•   Premiums paid for public liability insurance coverage, which protects against potential liability claims arising from work-related accidents or damage.

·   Deductions for payments made to subcontractors for work performed on construction projects, provided that appropriate records and tax obligations are met.

Common mistakes tradies make with tax deductions

Tradies, like any other taxpayers, can make mistakes when it comes to claiming tax deductions.

We asked our Sleek accountants what the common mistakes that tradies should avoid and made this list –

Not keeping adequate records

One of the biggest mistakes is failing to keep accurate and detailed records of expenses. It’s essential to retain receipts, invoices, and other relevant documentation to substantiate the expenses claimed. Without proper records, deductions may be disallowed by the tax authorities.

Mixing personal and business expenses

It’s important to separate personal and business expenses. Claiming personal expenses as business deductions can raise red flags during tax audits. Maintaining separate bank accounts and using dedicated accounting software can help in tracking and categorizing expenses correctly.

Overclaiming for home office expenses

Tradies who claim home office expenses should ensure that they meet the strict requirements set by the tax authorities. Deductions can only be claimed for the specific area used exclusively for business purposes. Overclaiming or claiming for non-deductible items can trigger audits or penalties.

Incorrectly classifying employees as contractors

Misclassifying workers can have significant tax implications. Tradies should ensure they correctly determine the employment status of their workers, distinguishing between employees and contractors. The tax obligations and entitlements differ between the two, and incorrect classification can lead to penalties or legal issues.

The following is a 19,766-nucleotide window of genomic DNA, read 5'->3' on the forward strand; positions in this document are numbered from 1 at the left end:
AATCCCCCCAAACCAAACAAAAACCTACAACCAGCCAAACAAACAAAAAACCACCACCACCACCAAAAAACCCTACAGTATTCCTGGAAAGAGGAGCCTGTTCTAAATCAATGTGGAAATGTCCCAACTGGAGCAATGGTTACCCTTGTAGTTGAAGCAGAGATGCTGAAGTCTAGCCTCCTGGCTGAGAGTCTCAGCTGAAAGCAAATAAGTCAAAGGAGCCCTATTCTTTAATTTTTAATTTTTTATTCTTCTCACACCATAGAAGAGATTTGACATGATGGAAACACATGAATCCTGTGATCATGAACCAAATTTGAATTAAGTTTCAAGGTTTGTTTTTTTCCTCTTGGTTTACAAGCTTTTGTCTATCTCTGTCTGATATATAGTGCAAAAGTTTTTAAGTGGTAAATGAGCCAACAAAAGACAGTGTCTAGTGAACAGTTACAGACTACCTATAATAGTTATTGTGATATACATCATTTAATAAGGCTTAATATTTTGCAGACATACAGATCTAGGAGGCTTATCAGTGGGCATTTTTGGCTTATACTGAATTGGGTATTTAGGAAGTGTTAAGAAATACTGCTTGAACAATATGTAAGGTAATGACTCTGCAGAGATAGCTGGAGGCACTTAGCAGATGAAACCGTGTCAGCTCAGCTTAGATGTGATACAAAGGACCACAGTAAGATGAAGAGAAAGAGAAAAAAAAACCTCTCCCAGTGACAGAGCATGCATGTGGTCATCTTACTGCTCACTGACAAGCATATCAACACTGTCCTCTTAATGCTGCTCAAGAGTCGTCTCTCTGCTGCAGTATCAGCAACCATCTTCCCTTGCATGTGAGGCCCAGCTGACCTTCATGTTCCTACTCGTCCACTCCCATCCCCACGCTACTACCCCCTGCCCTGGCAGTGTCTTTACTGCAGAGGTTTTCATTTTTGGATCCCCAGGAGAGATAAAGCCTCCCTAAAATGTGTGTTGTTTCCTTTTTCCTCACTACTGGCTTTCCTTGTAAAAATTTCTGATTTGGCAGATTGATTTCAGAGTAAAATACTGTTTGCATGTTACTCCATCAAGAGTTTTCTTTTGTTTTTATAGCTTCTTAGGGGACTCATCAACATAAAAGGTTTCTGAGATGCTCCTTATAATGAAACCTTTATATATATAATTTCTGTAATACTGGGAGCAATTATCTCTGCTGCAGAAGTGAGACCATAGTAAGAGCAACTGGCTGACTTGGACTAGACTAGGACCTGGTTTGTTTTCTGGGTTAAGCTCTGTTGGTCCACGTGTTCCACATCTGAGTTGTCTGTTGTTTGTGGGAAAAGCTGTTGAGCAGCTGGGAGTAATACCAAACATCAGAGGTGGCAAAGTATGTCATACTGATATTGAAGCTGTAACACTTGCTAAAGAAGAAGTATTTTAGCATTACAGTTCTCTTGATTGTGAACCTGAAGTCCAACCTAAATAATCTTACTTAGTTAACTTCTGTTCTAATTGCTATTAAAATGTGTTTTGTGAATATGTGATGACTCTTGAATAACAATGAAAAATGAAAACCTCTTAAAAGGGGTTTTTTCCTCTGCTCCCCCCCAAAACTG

Not apportioning expenses correctly

Many tradies use their vehicles and mobile phones for both personal and work purposes. Failing to apportion expenses correctly based on actual business use can result in overclaiming or underreporting income. Keeping accurate records or using a logbook to track business use is crucial to ensure proper apportionment.

Claiming non-deductible expenses

Some expenses may seem relevant to the trade but are not eligible for deductions. Examples include fines, penalties, entertainment expenses, and private travel expenses. It’s essential to understand the specific deductibility rules and limitations outlined by the tax authorities.

Not seeking professional advice

Tradies who are unsure about their tax obligations or deductions should seek professional advice from accountants or tax specialists who have experience in working with tradespeople. They can provide guidance tailored to their specific circumstances and help minimise errors and maximise legitimate deductions.

By now you should have a good idea of the kinds of tax deductions for your trade.

Always seek appropriate guidance from Sleek so you can ensure you claim tax deductions accurately, stay compliant with tax laws, and optimise your tax outcomes.

Let’s schedule a meeting to get on top of your tax deductions!

 

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Wrap up & FAQ

No, you cannot claim a deduction for a tool that you no longer use unless you dispose of it and can demonstrate that it is no longer capable of being used or sold.

If you use your vehicle for both work and personal purposes, you can claim a deduction only for the portion of expenses that directly relate to the work-related use of the vehicle.

A tax deduction reduces the taxable income, while a tax credit directly reduces the amount of tax owed.

You should consider hiring a tax agent when you have complex tax situations, limited knowledge of tax laws, or want to ensure accurate and efficient tax compliance.

Don’t fret. If you've made a mistake on your tax return, you should promptly notify the tax authorities, file an amendment or correction, and provide accurate and updated information to rectify the error.

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Disclaimer: The information on this website is intended for general informational purposes only and may not be specifically relevant to everyone’s personal situation. It should not be considered financial advice or a substitute for professional tax or accounting advice. Each individual’s circumstances are unique, and laws can vary. For tailored advice, please consult a qualified professional. Contact Sleek for further information on how we can help you.